“I was trained to be a history teacher, and history has always been my favorite subject. I want to see as many antique quilts as I can, to know as much about them as possible, and to see them preserved for generations to come. In this my focus has not changed from the first quilt I photographed. Sometimes when I find a quilt I especially like, I run the tips of my fingers gently over its surface, willing it to tell me its secrets. I ask the six questions of every reporter - and historian: Who, what, why, how, when, where. Alas, most quilts never disgorge this information to us, and perhaps their mystery is part of their attraction for me.”
6) What is your current “pet project”?
“Establishing a 'Fund for Vermont Quilts' with which I hope to enable the Vermont Historical Society purchase significant Vermont quilts. In two years, the VQF, two Vermont guilds, and a generous private donor contributed $5,200 to help the Society acquire a dozen quilts with Vermont provenances. The Society is moving into new quarters this summer, and this is the ideal time to set up such a fund. I plan to make the rounds of Vermont guilds to beat the drums for this in the months ahead. I'd like to see the fund grow large enough to provide funds for conservation as well as for purchase.”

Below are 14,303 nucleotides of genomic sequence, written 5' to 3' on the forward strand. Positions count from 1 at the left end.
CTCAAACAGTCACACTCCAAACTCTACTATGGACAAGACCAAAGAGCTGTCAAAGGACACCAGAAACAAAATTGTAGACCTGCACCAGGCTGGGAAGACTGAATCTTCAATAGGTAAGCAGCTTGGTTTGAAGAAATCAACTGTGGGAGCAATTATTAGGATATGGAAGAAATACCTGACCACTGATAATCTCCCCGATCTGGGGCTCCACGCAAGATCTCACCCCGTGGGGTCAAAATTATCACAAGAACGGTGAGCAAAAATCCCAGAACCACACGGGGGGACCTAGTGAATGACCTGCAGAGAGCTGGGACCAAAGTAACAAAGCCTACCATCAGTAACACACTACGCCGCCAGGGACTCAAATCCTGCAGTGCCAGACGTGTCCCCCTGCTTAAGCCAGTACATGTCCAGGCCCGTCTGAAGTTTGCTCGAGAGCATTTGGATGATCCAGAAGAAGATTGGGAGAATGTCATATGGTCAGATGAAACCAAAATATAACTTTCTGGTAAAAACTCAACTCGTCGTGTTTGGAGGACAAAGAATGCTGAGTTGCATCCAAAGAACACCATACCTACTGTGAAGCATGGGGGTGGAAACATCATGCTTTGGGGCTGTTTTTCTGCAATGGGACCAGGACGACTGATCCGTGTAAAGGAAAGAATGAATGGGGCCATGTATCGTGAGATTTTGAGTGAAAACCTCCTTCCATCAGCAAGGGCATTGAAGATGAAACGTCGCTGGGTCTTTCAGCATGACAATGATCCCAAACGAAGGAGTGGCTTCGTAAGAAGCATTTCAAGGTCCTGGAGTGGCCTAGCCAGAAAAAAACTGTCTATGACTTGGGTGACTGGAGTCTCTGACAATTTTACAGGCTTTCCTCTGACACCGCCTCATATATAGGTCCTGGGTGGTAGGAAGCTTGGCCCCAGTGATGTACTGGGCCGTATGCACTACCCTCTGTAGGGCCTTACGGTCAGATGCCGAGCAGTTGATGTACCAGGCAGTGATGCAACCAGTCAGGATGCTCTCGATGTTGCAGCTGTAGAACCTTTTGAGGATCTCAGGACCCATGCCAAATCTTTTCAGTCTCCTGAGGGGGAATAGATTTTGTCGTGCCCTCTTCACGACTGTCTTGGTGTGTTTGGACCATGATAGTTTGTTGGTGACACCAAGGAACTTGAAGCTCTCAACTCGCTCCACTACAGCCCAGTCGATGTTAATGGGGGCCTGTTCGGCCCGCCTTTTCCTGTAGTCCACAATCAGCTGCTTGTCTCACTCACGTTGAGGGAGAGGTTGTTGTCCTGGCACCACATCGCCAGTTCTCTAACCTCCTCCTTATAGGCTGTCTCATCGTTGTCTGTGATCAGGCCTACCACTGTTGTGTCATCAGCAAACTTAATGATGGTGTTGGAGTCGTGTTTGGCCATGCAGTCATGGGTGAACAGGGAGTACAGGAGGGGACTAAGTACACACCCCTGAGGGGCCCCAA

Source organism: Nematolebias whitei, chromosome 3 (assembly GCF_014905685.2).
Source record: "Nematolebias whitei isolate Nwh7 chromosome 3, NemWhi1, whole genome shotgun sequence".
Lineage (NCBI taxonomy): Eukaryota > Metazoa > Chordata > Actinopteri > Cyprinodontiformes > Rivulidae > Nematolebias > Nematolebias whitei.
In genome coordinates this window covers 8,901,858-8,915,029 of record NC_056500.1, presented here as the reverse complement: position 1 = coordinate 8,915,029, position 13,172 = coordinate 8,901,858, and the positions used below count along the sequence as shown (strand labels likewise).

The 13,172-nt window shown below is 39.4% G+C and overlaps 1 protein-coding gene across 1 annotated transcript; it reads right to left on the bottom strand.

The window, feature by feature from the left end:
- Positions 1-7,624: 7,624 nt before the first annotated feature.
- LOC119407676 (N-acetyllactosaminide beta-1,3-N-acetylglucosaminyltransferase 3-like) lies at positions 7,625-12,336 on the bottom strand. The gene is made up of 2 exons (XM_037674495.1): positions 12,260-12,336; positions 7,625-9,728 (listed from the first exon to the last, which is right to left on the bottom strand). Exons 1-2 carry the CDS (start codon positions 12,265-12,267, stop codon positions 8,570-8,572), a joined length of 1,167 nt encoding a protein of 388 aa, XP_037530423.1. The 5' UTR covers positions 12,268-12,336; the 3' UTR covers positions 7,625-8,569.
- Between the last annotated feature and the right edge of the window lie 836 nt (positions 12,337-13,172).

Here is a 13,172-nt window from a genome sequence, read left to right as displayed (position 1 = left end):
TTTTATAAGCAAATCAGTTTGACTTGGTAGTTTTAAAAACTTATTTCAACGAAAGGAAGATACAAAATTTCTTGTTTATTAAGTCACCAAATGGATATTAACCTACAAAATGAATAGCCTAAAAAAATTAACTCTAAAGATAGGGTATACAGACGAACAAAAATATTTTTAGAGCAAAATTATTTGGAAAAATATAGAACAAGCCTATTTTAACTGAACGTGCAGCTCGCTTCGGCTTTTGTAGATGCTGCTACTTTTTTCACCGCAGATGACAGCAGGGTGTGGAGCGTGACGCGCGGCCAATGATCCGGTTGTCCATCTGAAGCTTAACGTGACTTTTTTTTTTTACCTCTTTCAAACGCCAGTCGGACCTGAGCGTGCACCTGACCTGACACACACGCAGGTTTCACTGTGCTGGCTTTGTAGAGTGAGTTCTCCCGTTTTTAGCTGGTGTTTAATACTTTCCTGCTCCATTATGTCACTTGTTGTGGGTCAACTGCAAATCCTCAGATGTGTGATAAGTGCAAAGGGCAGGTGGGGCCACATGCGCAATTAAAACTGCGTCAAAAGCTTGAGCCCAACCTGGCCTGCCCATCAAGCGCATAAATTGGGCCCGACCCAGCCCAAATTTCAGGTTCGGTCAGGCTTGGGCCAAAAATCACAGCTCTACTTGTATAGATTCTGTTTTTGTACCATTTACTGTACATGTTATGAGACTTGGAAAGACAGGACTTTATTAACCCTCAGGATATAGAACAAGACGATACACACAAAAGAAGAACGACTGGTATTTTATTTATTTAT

7) What aspect of your research or contribution to textile studies has satisfied you the most?
“For research and writing, the publication of our book, Plain and Fancy: Vermont's People and Their Quilts, which I wrote with Donna Bister. However, I feel the most important thing I ever did was to arrange the exhibition of the Plain and Fancy quilts at the Vermont State House on July 4 and 5, 1991. That was the summer the book came out, and the exhibition was the weekend prior to the 15th annual Festival. Most of the owners were present for the State House opening, and for most it was the first time they realized just how important their quilts were, how much their quilts were a part of Vermont history, and the degree to which other people cared about them.”
8) Within this arena, what would you like to do, but haven’t done yet?
“If I could do anything I wanted to for the next ten years, it would be to rummage in the historical societies and small museums of New England to find out what's there in the way of textiles and quilts from the period prior to 1900. I'd love to photograph dresses and other clothing, sample books, furnishing fabrics and other fabrics, and compare them to quilts to see what repeats. And, then, of course, having done that, there'd be a large book in full color showing the results.”